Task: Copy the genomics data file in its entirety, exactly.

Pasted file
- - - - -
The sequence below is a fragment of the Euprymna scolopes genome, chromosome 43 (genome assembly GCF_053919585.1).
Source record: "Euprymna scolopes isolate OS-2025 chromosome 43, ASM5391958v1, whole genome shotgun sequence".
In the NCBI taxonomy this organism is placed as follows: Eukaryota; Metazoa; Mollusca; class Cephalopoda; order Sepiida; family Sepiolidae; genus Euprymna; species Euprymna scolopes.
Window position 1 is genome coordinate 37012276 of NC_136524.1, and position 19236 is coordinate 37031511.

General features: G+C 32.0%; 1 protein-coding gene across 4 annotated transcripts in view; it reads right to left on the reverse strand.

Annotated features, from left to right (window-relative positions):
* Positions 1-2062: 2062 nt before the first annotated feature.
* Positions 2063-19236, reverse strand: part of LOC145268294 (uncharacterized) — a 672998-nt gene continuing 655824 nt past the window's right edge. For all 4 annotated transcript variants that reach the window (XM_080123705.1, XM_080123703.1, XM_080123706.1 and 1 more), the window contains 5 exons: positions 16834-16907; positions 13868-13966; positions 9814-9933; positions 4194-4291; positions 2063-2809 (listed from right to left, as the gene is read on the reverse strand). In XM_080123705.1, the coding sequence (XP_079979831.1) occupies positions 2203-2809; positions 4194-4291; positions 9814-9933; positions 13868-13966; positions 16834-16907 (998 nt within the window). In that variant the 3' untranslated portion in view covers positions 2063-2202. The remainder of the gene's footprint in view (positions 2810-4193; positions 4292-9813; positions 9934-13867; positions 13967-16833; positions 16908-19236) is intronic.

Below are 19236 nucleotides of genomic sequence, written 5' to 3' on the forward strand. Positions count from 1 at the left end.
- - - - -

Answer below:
The sequence below is a fragment of the Euprymna scolopes genome, chromosome 43 (genome assembly GCF_053919585.1).
Source record: "Euprymna scolopes isolate OS-2025 chromosome 43, ASM5391958v1, whole genome shotgun sequence".
In the NCBI taxonomy this organism is placed as follows: Eukaryota; Metazoa; Mollusca; class Cephalopoda; order Sepiida; family Sepiolidae; genus Euprymna; species Euprymna scolopes.
Window position 1 is genome coordinate 37012276 of NC_136524.1, and position 19236 is coordinate 37031511.

General features: G+C 32.0%; 1 protein-coding gene across 4 annotated transcripts in view; it reads right to left on the reverse strand.

Annotated features, from left to right (window-relative positions):
* Positions 1-2062: 2062 nt before the first annotated feature.
* Positions 2063-19236, reverse strand: part of LOC145268294 (uncharacterized) — a 672998-nt gene continuing 655824 nt past the window's right edge. For all 4 annotated transcript variants that reach the window (XM_080123705.1, XM_080123703.1, XM_080123706.1 and 1 more), the window contains 5 exons: positions 16834-16907; positions 13868-13966; positions 9814-9933; positions 4194-4291; positions 2063-2809 (listed from right to left, as the gene is read on the reverse strand). In XM_080123705.1, the coding sequence (XP_079979831.1) occupies positions 2203-2809; positions 4194-4291; positions 9814-9933; positions 13868-13966; positions 16834-16907 (998 nt within the window). In that variant the 3' untranslated portion in view covers positions 2063-2202. The remainder of the gene's footprint in view (positions 2810-4193; positions 4292-9813; positions 9934-13867; positions 13967-16833; positions 16908-19236) is intronic.

Below are 19236 nucleotides of genomic sequence, written 5' to 3' on the forward strand. Positions count from 1 at the left end.